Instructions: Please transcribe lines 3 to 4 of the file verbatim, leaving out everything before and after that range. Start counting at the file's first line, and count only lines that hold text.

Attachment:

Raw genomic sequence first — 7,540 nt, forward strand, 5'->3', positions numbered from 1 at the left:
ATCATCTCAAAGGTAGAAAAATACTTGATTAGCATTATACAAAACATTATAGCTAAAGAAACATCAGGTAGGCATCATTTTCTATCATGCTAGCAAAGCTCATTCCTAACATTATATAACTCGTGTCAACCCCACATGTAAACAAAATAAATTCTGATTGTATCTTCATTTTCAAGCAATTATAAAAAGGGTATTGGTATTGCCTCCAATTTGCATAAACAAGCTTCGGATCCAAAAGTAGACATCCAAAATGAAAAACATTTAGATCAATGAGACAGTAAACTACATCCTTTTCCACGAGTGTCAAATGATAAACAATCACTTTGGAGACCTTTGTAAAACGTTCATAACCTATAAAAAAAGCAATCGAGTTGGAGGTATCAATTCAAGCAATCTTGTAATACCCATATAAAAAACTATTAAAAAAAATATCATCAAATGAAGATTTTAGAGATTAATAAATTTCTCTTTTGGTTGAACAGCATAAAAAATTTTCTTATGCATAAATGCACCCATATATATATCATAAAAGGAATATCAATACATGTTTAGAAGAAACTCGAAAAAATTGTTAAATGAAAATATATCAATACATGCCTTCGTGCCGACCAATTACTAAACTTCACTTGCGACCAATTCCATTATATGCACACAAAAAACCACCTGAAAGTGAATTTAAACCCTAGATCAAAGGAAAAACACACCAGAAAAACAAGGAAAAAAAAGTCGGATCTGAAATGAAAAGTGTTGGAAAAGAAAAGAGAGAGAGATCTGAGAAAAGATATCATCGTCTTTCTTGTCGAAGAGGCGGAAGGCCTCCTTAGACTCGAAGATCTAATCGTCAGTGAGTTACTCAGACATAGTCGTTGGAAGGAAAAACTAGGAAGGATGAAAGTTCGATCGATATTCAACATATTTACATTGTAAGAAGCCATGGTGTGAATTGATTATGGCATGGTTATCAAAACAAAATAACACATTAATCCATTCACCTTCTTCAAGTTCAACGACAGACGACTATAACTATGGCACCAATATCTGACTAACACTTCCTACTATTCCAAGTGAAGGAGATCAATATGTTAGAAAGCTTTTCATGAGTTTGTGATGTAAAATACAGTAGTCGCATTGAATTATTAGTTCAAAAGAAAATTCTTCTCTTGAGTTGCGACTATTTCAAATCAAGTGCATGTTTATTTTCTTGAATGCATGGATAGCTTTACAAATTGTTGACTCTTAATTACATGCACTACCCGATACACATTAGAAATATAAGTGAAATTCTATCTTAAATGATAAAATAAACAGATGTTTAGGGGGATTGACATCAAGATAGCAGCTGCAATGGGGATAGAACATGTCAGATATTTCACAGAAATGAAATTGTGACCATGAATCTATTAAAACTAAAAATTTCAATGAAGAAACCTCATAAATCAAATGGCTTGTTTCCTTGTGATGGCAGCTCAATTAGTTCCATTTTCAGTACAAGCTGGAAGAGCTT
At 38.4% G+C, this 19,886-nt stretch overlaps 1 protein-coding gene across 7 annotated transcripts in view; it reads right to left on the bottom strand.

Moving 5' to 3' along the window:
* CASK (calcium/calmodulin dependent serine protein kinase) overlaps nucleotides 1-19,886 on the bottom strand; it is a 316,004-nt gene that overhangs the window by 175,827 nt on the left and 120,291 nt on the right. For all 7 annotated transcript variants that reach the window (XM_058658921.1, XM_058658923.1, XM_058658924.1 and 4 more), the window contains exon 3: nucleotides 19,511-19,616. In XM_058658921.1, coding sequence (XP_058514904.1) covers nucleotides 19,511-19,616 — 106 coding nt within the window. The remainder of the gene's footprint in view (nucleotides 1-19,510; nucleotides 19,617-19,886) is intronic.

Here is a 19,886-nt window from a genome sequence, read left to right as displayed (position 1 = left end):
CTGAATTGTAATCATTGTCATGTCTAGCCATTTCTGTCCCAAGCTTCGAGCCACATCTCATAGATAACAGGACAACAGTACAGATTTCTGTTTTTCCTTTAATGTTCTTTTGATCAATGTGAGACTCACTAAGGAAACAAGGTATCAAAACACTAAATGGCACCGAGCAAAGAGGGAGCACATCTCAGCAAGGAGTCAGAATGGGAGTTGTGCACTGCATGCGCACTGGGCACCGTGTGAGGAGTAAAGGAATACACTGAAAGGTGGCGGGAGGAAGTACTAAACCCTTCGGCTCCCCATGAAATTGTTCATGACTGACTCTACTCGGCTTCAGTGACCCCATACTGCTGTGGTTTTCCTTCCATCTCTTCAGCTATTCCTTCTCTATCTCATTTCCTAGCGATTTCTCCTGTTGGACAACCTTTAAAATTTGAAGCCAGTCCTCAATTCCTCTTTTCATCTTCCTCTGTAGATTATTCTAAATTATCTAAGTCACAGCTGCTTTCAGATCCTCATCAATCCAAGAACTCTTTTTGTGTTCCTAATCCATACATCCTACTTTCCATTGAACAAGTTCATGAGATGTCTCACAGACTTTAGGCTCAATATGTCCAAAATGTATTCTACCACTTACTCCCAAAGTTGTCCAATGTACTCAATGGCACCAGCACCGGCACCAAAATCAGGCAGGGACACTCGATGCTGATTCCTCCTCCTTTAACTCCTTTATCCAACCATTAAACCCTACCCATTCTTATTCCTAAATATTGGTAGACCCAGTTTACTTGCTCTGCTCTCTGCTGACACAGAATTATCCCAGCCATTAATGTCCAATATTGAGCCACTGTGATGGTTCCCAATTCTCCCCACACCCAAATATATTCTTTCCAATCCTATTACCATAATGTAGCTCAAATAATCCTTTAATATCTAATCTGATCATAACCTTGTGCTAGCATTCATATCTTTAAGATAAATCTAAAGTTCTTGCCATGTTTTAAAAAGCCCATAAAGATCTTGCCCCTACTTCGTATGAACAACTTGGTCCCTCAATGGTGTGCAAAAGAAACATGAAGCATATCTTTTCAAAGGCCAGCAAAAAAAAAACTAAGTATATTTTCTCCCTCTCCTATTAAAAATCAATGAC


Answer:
At 38.4% G+C, this 19,886-nt stretch overlaps 1 protein-coding gene across 7 annotated transcripts in view; it reads right to left on the bottom strand.

Moving 5' to 3' along the window: